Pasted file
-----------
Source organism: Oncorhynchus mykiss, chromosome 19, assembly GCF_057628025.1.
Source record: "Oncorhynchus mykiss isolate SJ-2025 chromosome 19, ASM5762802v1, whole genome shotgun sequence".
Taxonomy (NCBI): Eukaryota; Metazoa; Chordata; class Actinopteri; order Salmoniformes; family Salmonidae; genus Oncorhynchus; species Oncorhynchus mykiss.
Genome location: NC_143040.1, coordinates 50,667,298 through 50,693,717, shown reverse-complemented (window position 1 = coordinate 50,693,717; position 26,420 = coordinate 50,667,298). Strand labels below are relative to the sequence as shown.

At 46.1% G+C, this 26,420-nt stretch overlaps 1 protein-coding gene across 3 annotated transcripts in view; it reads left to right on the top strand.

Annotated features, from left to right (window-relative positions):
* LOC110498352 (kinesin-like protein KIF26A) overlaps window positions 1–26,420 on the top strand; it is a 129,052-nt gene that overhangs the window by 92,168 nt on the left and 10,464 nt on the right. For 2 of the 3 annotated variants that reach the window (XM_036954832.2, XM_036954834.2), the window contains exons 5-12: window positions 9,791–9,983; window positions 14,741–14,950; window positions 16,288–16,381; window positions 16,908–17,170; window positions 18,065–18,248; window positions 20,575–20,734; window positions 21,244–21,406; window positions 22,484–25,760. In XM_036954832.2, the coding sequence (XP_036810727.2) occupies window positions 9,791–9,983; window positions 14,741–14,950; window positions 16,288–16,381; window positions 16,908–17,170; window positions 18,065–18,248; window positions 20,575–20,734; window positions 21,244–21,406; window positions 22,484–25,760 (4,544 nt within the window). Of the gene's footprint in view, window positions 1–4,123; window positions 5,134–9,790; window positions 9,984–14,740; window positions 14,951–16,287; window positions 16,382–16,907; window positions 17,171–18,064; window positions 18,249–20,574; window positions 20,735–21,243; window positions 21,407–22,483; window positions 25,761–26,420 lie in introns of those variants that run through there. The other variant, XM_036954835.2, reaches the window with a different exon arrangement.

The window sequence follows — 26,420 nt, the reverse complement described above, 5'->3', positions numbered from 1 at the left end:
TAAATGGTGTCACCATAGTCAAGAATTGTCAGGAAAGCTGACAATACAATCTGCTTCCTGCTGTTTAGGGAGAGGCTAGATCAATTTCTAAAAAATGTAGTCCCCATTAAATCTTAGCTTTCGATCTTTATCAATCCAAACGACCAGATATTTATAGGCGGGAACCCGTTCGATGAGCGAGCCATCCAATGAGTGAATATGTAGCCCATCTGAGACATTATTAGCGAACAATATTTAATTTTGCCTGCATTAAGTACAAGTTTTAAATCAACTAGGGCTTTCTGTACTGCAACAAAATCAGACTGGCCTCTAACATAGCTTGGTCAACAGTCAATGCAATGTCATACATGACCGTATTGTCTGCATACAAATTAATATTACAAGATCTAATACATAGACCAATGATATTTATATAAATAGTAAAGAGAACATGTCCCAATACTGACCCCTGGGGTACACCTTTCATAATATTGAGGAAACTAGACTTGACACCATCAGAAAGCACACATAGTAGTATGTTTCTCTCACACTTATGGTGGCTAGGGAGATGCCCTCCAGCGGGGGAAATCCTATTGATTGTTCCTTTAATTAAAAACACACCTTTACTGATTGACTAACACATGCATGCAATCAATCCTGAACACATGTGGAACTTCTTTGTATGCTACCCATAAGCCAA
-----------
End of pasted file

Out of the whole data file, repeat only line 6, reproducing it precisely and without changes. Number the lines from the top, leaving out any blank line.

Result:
Annotated features, from left to right (window-relative positions):